Open Thread — Noir Side Street: “5 Against the House”

Incoming Day. Photo by Emanuele Toscano.

Today’s selection from Eddie Muller is 1955’s “5 Against the House,” starring Guy Madison (Al Mercer), Brian Keith (Brick), Kerwin Matthews (Ronnie), Kim Novak (Kay Greylek), Alvy Moore (Roy), William Conrad (Eric Berg), Jack Diamond (Francis “Spiegy” Spiegelbauer), Jean Willes (Virginia). Directed by Phil Karlson; cinematography by Lester White. Produced by Dayle Production for Columbia Pictures. Screenplay by Stirling Silliphant, William Bowers, John Barnwell, and Frank Tashin (uncredited); based on the novel “5 Against the House” by Jack Finney.

Here’s the film trailer:

As you might guess from the title, “5 Against the House” is a caper/heist style film. To be honest, I don’t see it as film noir, since it lacks the visual qualities that one expects from the genre. However, we do get to see a lot of location scenery in Reno that’s gone now: Harold’s Club, the location of the attempted heist; the car elevator parking lot (Pigeon Hole Parking, which was part of Harold’s Club); and the old buildings on the University of Nevada – Reno campus, which stands in for “Midwestern University.” Thematically, it does have a character making poor choices due to his personal demons in Brick (Brian Keith), but not sure that’s enough to make it noir-ish.

If you want to know what the old University of Nevada – Reno campus looked like, you can do an image search and check out the old postcards that will show up. It used to be a stunning campus, but now… ugh.

As for the story, it begins with four college friends (Korean vets who are attending school on the GI bill) traveling back to the campus of “Midwestern University” (at the time a fictional university) after having spent the summer as ranch hands. During the drive, they stop in Reno, Nevada because Ronnie (Kerwin Matthews) thinks he’s developed a foolproof system to beat the house at craps. His assumption is that he can clean up and be out of there in an hour.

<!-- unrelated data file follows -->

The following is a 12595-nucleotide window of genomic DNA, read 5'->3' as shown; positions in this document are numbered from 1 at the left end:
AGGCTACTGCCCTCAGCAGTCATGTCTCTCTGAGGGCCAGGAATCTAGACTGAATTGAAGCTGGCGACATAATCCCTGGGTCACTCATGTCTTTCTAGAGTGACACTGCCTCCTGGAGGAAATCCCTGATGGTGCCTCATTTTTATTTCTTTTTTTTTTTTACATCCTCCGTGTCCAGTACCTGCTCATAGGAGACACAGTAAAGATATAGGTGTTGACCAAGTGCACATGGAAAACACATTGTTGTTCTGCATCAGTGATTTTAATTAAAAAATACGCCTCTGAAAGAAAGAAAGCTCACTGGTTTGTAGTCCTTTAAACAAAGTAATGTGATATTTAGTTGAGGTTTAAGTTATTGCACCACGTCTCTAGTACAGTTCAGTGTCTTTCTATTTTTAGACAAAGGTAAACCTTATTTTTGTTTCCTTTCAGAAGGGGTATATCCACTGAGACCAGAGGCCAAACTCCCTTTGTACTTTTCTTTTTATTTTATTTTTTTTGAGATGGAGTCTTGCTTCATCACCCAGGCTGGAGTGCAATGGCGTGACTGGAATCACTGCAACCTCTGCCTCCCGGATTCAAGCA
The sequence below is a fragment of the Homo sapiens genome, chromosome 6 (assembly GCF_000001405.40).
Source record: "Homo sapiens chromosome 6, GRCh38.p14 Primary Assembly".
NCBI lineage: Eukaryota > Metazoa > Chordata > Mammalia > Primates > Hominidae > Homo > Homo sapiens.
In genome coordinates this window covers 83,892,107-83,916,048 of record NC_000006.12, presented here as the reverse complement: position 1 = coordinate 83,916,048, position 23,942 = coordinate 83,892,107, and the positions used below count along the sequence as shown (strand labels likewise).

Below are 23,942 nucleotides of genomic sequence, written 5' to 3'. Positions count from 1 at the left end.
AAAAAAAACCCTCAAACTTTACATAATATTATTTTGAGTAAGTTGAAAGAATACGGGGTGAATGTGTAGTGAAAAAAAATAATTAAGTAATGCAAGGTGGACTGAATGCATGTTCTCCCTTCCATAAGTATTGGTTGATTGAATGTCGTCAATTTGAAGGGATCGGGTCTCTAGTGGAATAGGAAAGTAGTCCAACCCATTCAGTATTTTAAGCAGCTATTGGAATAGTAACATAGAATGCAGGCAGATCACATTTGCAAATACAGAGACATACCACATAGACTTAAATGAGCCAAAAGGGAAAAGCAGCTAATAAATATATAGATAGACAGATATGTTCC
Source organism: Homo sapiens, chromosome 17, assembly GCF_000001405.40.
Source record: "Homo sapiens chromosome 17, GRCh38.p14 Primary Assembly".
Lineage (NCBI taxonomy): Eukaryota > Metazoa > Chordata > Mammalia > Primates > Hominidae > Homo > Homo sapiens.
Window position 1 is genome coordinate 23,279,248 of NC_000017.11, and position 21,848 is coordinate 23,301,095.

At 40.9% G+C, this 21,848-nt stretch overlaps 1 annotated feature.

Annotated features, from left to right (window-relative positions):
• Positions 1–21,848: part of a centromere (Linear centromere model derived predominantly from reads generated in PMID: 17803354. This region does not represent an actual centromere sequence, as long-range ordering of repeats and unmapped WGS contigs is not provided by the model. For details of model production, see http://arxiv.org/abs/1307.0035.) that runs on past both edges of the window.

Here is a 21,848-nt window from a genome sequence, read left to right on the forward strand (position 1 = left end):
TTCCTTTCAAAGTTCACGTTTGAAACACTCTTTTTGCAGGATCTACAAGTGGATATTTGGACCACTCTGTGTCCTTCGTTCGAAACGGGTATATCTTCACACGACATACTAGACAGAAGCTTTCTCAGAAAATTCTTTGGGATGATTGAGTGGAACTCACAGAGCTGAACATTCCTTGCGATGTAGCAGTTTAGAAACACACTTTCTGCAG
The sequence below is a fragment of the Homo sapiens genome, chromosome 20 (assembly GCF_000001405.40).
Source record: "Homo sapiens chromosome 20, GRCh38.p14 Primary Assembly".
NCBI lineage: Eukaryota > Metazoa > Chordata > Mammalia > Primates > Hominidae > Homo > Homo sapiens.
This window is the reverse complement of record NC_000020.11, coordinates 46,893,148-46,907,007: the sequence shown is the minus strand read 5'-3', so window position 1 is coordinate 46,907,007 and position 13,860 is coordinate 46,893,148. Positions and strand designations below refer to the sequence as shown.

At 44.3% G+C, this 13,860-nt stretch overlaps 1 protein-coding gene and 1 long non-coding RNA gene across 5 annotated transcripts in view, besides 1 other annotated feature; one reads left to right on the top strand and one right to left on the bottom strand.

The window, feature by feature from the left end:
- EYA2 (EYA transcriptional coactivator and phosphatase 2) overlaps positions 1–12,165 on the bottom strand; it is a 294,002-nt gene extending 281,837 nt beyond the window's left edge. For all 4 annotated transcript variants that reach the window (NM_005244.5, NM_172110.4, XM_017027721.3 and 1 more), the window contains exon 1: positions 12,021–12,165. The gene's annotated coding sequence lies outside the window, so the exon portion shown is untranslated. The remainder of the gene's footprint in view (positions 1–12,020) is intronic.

Yeah, that’s gonna work out well!

So the guys head for Harold’s Club, an actual Reno casino. While Ronnie is unsuccessfully and quite openly trying out his system, the others are doing their own thing: Brick is making time with a woman gambler, Roy (Alvy Moore) is trying his hand at the slots, and Al (Guy Madison) is riding herd on all of them, reminding them they only have an hour in their schedule for this side trip to the casino. Ronnie runs out of funds and goes to cash a check at the teller window; he and Roy have the misfortune of just happening to be standing behind a man trying to hold up the place. But when the robber makes his demands of the teller, she steps on an alarm button which notifies the security men who watch the casino floor from above that they have trouble. Their assumption is the two men behind the robber are his backup, so all three are apprehended and hustled outside, where the police soon arrive. Al, who’s a law student, follows them out just as his friends are about to be arrested and demands to know what the charges are. He’s able to explain his friends aren’t involved, and the robber admits he was working alone, so the whole matter gets sorted out. But after the car drives the robber off to jail, the house detective is talking to the friends and says how impossible it is to rob the place.

Damn… you really shouldn’t have planted that idea into engineering student and resident rich kid Ronnie’s head.

And thus we’ve set into motion the rest of the film…

In case you want to watch the film and don’t have TCM, here’s a link on YouTube for it.

If you’re wondering, Novak plays Al’s maybe-sorta girlfriend who’s a bit jaded when it comes to dating college boys and never lets herself get too attached. But Al’s different, since he’s older than the average college kid and knows what he wants from a relationship.

Novak and Keith are the best things about this film, and it’s really no wonder that the movie ends up revolving around them.

All in all, it was enjoyable, but also there’s not a lot which makes it stand out from the typical caper film. For that reason, I give it 3 unfiltered cigarette puffs out of 5.

Next week’s film is 1948’s “Raw Deal.”

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